These facts taken together present a paradox. Americans know that Congress is ineffective and disapprove of President Obama.  Yet liberals—who I would wager are a large part of the opposition to the Republican leadership and Congress generally—still credit much of Obama’s woes to a lack of ability to lead. The reason that the liberal community expects so much from President Obama and resorts to discussions of his lack of leadership is because they don’t understand the true nature of the Presidency: the fact that it is inherently a weaker position than most of the American public believes it to be. The President has three main powers: one is to sign bills into law or veto them, second to set the agenda for which bills and issues legislators address, and third is to speak to the media and make appeals to the American public, or as political scientist Sam Kernell calls it: going public. The liberal critics of President Obama would like to believe that he controls all three of these powers, but in reality he only has total control over one: his ability to go public and address the nation.

In the end, the president is constrained by the institutions that he has to work through and around to get things done. In that sense, the President is the most powerful person in Washington, but not more powerful than all of Congress put together! The things that many liberals wish had happened under this President’s leadership didn’t happen because of a lack of will or the president’s inability to physically dominate his adversaries like a resurrected Lyndon Johnson. A bigger stimulus wasn’t passed or proposed in Congress not because President Obama was weak, but rather because there were clearly not the votes to pass muster on the filibuster. It is also not on public record what behind the scenes and private dealings went on in order to get the ARRA passed.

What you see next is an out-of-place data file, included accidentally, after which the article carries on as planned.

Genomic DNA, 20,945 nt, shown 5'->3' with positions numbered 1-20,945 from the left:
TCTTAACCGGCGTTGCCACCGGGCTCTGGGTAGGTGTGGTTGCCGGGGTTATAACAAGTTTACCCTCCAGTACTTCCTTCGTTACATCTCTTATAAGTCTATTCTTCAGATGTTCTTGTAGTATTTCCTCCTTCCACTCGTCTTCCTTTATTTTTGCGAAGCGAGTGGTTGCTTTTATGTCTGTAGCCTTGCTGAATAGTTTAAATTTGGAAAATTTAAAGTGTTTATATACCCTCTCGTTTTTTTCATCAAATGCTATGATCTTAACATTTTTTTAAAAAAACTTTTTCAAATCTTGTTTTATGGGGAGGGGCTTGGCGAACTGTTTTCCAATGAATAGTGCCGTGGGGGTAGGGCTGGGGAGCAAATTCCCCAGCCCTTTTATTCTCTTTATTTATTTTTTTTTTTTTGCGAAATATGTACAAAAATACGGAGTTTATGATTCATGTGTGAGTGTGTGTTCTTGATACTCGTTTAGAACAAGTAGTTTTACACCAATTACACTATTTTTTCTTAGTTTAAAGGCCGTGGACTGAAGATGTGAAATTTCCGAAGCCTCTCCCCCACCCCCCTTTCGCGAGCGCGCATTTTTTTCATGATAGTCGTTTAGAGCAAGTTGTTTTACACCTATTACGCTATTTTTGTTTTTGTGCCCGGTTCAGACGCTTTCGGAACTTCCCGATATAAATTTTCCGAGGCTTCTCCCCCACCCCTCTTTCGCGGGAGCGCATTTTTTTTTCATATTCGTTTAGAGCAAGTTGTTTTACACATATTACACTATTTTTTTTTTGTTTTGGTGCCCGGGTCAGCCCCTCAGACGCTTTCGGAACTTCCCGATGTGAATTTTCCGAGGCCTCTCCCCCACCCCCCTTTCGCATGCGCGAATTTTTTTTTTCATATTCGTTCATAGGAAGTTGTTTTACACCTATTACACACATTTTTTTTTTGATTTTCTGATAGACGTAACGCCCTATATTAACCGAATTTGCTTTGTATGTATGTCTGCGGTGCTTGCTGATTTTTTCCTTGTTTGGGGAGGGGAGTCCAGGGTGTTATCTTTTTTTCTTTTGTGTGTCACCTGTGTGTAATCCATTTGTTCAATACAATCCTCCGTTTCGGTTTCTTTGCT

My favorite example of public ignorance on the power of the President also happens to come from the New York Times. Last week in a Sunday Week in Review feature entitled: If I Were President, President of the Harlem Children’s Zone, entrepreneur and education reformer Geoffrey Canada wrote:

I would have a “grown-up” talk with the American people, emphasizing that we are facing a crisis and solving it will require a spirit of shared sacrifice. Those of us who have benefited mightily from this country and made billions, as well as those who make the minimum wage, must all sacrifice.

A grown up talk? Grown up talk does not pass laws, does not ensure that climate change legislation passes out of committee, or produce a ‘jobs’ bill. To say that it is President Obama’s fault that these did not happen is a completely simplistic view of how politics is and is supposed to work. There is a set amount of power in the political system, and in order to give the President more power to be a more effective leader (within bounds obviously) some of it must be taken from elsewhere. Weakening the power of the minority to obstruct in the Senate would go a long way towards empowering the President to have more control over his or her agenda. Because Congress is an institution rather than a single human being, perhaps if one were to point fingers it would have to be at the President, but that’s not the point. The President is powerful, but not as powerful as many hoped he would be. It’s not that President Obama hasn’t made any mistakes, there have been plenty. But much of what a President can do is limited by the circumstances, economic and political that they inherit. Leadership can matter on the margin, but we shouldn’t expect that only if President Obama had sat down to have a ‘grown up’ talk on TV that everything would be okay. If liberal critics of current politics understood this, perhaps they would be able to redirect their frustration more effectively and get something done instead of barking up an immovable tree.